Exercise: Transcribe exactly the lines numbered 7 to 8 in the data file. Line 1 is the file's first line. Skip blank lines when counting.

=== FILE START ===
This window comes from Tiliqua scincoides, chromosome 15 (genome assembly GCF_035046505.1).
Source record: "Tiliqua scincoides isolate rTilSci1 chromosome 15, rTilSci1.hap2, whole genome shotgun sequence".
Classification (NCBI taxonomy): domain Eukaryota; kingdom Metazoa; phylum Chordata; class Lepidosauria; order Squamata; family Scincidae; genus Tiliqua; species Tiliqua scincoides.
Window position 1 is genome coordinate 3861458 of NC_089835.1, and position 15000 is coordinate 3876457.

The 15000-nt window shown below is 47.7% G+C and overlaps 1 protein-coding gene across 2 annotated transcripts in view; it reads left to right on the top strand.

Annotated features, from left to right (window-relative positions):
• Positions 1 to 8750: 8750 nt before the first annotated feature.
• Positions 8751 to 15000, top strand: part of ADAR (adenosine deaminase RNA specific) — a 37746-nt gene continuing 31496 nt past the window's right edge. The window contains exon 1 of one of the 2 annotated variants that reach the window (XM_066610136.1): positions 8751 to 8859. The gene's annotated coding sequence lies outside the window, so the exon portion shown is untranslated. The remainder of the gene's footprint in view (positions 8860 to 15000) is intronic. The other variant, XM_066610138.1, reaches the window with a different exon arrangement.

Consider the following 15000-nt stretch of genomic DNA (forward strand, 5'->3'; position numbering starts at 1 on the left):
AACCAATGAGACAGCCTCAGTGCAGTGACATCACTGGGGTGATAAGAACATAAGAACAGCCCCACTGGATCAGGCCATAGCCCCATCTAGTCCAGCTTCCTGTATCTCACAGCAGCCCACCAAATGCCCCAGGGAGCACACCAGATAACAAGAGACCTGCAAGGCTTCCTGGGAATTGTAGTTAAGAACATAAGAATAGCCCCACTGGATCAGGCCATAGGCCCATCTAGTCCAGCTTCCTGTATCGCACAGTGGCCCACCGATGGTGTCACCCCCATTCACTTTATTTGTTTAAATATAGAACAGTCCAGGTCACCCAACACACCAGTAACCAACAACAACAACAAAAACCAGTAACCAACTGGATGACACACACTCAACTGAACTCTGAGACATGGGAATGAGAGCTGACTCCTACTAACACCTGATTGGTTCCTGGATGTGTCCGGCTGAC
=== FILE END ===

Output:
• Positions 1 to 8750: 8750 nt before the first annotated feature.
• Positions 8751 to 15000, top strand: part of ADAR (adenosine deaminase RNA specific) — a 37746-nt gene continuing 31496 nt past the window's right edge. The window contains exon 1 of one of the 2 annotated variants that reach the window (XM_066610136.1): positions 8751 to 8859. The gene's annotated coding sequence lies outside the window, so the exon portion shown is untranslated. The remainder of the gene's footprint in view (positions 8860 to 15000) is intronic. The other variant, XM_066610138.1, reaches the window with a different exon arrangement.